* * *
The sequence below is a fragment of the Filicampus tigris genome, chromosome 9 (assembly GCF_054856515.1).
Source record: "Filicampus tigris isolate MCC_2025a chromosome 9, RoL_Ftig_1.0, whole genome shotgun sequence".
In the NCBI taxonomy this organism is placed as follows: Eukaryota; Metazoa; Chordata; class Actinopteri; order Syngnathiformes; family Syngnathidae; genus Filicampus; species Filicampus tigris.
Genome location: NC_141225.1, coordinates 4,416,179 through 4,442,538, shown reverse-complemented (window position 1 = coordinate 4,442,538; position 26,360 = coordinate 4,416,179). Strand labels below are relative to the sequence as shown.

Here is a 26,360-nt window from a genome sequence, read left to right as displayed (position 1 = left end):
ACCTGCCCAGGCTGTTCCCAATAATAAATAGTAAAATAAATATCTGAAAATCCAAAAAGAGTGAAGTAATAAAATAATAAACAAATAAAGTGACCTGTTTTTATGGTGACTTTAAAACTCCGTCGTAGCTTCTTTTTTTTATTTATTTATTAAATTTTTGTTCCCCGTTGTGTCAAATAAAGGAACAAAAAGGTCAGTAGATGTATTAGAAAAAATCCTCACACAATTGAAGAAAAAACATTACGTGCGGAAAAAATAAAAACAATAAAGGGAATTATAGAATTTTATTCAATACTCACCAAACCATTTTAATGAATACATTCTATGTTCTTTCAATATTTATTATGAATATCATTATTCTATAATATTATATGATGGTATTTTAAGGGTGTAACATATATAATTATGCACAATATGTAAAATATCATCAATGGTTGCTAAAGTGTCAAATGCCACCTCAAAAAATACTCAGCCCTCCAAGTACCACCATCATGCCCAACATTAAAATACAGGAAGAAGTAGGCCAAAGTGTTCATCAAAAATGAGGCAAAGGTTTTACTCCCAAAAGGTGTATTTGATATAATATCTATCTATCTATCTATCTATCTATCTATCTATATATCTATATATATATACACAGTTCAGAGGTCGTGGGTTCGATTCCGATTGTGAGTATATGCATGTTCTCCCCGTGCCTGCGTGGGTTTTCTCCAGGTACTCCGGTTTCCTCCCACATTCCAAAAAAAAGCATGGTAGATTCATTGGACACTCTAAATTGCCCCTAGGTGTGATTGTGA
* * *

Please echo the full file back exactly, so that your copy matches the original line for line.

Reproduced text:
The sequence below is a fragment of the Filicampus tigris genome, chromosome 9 (assembly GCF_054856515.1).
Source record: "Filicampus tigris isolate MCC_2025a chromosome 9, RoL_Ftig_1.0, whole genome shotgun sequence".
In the NCBI taxonomy this organism is placed as follows: Eukaryota; Metazoa; Chordata; class Actinopteri; order Syngnathiformes; family Syngnathidae; genus Filicampus; species Filicampus tigris.
Genome location: NC_141225.1, coordinates 4,416,179 through 4,442,538, shown reverse-complemented (window position 1 = coordinate 4,442,538; position 26,360 = coordinate 4,416,179). Strand labels below are relative to the sequence as shown.

Here is a 26,360-nt window from a genome sequence, read left to right as displayed (position 1 = left end):
ACCTGCCCAGGCTGTTCCCAATAATAAATAGTAAAATAAATATCTGAAAATCCAAAAAGAGTGAAGTAATAAAATAATAAACAAATAAAGTGACCTGTTTTTATGGTGACTTTAAAACTCCGTCGTAGCTTCTTTTTTTTATTTATTTATTAAATTTTTGTTCCCCGTTGTGTCAAATAAAGGAACAAAAAGGTCAGTAGATGTATTAGAAAAAATCCTCACACAATTGAAGAAAAAACATTACGTGCGGAAAAAATAAAAACAATAAAGGGAATTATAGAATTTTATTCAATACTCACCAAACCATTTTAATGAATACATTCTATGTTCTTTCAATATTTATTATGAATATCATTATTCTATAATATTATATGATGGTATTTTAAGGGTGTAACATATATAATTATGCACAATATGTAAAATATCATCAATGGTTGCTAAAGTGTCAAATGCCACCTCAAAAAATACTCAGCCCTCCAAGTACCACCATCATGCCCAACATTAAAATACAGGAAGAAGTAGGCCAAAGTGTTCATCAAAAATGAGGCAAAGGTTTTACTCCCAAAAGGTGTATTTGATATAATATCTATCTATCTATCTATCTATCTATCTATCTATATATCTATATATATATACACAGTTCAGAGGTCGTGGGTTCGATTCCGATTGTGAGTATATGCATGTTCTCCCCGTGCCTGCGTGGGTTTTCTCCAGGTACTCCGGTTTCCTCCCACATTCCAAAAAAAAGCATGGTAGATTCATTGGACACTCTAAATTGCCCCTAGGTGTGATTGTGA